DS: As a little girl, I would ride horses in the mountains of Bulalacao or Mindoro where my father would take me on trips to immerse with nature and the local natives during the summer time. As a child I was especially intrigued by the Mangyan weavers whom I met along the way. I’m now so grateful to them for being my first teachers in learning the rag trade. After 20 years of working as a designer I went back to these places to search for these crafts and was totally distraught to find them not anymore in existence. I silently vowed to myself to revive the art and craft of weaving, the Mangyan Habol.

It has been about five years since we helped in setting up the local SLTs (School for living tradition) in the area. It was a start-up project intended for training 30 young Mangyan weavers. Since they have had a hand at the craft since they were young adults, they continue to thrive at practicing their craft. We touched on the value of getting back to themselves and somehow taking pride in their crafts.

Our biggest challenge is how to sustain the craft of the Mangyan weavers.  I also hope we can further improve the craftsmanship of this indigenous group. The government can help by building the appropriate infrastructures so the craftsmen can have a center which will serve as a depot for the exchange of goods and services. Donations from the private sector may also be mobilized.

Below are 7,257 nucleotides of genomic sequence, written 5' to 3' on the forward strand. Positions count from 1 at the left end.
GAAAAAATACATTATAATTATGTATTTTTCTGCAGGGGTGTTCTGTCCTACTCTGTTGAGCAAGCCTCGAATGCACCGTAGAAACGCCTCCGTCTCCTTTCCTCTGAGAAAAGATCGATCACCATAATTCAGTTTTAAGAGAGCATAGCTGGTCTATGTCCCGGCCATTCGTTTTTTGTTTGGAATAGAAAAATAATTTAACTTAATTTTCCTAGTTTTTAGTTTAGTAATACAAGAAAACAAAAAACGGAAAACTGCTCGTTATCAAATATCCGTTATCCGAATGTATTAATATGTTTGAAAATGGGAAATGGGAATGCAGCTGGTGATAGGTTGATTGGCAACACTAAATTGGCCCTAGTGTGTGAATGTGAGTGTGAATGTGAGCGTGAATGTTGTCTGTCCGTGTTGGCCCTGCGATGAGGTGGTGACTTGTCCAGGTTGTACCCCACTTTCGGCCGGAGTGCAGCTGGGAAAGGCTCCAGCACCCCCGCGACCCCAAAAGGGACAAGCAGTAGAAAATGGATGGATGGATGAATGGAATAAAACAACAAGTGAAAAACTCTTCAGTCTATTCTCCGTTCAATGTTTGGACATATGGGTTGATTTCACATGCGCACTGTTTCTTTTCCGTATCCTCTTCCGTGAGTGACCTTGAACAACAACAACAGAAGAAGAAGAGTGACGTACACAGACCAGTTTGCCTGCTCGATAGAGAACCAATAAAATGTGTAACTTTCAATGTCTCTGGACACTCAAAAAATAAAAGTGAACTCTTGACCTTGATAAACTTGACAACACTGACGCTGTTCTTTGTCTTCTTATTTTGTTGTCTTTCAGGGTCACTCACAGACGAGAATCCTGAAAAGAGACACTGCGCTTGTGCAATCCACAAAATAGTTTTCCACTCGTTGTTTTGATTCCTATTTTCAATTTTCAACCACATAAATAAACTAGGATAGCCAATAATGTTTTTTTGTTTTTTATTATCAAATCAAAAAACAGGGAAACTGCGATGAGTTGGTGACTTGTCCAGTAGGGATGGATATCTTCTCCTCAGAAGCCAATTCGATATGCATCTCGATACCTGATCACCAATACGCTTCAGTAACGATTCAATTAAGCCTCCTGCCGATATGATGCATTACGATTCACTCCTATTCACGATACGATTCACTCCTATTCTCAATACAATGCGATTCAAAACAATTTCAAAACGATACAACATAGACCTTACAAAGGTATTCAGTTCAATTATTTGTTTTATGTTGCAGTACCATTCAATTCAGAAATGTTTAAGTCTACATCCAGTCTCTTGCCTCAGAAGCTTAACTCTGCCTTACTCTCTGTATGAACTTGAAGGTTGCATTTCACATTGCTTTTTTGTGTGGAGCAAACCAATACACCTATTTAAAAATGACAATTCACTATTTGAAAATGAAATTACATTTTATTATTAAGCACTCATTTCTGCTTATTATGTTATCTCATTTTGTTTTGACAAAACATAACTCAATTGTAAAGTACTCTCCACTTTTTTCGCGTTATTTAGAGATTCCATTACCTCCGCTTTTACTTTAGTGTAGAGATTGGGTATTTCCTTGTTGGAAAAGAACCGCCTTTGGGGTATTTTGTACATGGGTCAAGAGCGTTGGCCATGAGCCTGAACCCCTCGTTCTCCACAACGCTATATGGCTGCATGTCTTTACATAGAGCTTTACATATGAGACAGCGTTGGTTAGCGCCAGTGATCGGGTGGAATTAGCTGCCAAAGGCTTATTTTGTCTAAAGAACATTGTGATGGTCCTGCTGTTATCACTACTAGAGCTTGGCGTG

DT: How do you address the challenges of your career?
DS: Fast forward 37 years in the industry as an eco-fashion designer, it has certainly not always been a smooth path for me. My fashion line was not perceived to for daily use and the premium price did not help. However, my passion for local fabrics and unwavering determination has given me the strength to face my challenges and look with faith to the future of what lies ahead.